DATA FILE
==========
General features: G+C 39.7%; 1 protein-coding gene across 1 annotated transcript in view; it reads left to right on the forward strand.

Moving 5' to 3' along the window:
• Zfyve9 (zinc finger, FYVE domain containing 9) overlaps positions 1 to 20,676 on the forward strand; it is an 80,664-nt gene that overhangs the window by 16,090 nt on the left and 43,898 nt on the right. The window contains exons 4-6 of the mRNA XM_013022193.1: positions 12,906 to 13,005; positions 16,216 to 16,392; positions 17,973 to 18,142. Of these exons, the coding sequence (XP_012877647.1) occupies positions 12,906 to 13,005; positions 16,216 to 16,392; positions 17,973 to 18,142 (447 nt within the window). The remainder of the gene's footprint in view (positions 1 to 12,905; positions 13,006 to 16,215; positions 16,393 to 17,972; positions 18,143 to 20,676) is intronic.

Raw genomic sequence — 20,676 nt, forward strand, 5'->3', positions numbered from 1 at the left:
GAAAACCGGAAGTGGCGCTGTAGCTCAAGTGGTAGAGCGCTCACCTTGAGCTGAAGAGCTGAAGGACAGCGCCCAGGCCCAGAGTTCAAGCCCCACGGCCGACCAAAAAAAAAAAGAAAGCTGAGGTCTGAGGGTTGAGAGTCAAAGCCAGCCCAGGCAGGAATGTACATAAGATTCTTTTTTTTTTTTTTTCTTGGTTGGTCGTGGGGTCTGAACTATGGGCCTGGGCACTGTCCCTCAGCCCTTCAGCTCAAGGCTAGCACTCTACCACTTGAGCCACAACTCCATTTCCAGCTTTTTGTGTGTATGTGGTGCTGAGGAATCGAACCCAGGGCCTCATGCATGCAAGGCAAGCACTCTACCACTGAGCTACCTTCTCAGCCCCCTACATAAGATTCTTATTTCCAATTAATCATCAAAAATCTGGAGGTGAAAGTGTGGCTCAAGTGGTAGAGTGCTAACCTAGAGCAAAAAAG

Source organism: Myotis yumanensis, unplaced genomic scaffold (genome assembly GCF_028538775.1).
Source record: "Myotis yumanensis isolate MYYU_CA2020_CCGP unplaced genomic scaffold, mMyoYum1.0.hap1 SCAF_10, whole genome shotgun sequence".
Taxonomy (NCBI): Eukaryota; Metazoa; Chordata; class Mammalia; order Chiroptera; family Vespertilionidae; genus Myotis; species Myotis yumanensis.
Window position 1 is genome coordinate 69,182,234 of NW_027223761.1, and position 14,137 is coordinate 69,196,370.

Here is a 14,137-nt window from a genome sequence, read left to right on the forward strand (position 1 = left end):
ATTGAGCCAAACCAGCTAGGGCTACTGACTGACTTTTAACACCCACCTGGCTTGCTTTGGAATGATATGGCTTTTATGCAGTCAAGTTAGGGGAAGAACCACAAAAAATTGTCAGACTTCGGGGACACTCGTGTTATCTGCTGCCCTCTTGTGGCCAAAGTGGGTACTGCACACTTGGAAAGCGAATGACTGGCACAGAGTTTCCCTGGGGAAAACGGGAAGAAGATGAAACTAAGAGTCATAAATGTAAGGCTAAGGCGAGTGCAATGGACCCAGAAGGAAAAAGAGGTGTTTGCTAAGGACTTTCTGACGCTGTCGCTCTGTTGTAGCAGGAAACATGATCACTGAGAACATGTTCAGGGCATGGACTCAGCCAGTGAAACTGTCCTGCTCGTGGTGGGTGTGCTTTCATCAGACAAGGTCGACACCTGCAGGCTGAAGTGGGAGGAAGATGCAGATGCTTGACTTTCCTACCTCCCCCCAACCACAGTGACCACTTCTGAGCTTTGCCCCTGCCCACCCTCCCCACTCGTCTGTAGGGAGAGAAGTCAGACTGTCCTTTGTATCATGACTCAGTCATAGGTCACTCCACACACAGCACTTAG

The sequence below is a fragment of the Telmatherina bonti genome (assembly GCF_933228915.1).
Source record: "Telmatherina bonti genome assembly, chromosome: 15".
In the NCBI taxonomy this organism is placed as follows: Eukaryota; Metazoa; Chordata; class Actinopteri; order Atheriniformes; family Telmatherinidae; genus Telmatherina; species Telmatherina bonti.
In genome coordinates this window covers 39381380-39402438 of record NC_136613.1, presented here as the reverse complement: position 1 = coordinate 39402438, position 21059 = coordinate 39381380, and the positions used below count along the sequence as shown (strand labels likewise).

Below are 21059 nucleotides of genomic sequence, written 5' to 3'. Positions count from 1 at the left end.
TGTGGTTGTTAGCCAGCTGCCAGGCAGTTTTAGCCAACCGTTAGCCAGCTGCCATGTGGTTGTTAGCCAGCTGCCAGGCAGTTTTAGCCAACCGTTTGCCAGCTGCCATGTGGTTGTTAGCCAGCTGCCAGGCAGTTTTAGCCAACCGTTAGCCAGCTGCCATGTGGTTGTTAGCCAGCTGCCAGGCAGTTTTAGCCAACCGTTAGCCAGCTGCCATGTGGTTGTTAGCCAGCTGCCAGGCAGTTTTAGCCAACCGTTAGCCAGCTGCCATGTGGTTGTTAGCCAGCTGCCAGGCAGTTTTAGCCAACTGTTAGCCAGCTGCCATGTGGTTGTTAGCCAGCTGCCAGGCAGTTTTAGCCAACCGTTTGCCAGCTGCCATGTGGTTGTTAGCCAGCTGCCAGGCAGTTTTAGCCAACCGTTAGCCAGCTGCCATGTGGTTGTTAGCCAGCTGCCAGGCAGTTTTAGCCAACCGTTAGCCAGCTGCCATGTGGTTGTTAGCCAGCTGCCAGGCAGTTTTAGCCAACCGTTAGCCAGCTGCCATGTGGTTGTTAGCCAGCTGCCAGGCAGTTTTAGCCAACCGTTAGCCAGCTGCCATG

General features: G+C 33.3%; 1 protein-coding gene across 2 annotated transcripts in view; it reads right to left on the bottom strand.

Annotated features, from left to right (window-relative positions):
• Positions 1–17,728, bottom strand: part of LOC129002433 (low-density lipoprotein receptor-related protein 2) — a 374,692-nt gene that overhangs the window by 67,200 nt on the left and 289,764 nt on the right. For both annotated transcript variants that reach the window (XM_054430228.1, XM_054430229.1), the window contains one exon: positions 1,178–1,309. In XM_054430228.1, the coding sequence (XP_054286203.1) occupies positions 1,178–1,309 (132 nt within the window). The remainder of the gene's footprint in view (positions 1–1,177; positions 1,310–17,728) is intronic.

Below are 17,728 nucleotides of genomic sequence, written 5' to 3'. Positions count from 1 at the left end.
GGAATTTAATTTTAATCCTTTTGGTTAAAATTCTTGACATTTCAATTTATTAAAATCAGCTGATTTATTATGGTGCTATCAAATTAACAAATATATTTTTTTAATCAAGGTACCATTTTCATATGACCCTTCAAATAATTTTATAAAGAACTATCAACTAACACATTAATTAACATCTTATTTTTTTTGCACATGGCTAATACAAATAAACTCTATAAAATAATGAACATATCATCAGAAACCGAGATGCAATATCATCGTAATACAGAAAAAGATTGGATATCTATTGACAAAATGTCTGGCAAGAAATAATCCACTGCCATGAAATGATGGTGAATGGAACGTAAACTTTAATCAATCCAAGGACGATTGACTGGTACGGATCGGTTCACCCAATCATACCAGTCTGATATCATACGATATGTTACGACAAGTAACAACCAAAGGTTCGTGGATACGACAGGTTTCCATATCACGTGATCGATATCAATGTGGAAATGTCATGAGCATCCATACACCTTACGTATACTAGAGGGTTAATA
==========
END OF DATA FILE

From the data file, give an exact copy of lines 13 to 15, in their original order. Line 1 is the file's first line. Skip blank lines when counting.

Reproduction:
Source record: "Telmatherina bonti genome assembly, chromosome: 15".
In the NCBI taxonomy this organism is placed as follows: Eukaryota; Metazoa; Chordata; class Actinopteri; order Atheriniformes; family Telmatherinidae; genus Telmatherina; species Telmatherina bonti.
In genome coordinates this window covers 39381380-39402438 of record NC_136613.1, presented here as the reverse complement: position 1 = coordinate 39402438, position 21059 = coordinate 39381380, and the positions used below count along the sequence as shown (strand labels likewise).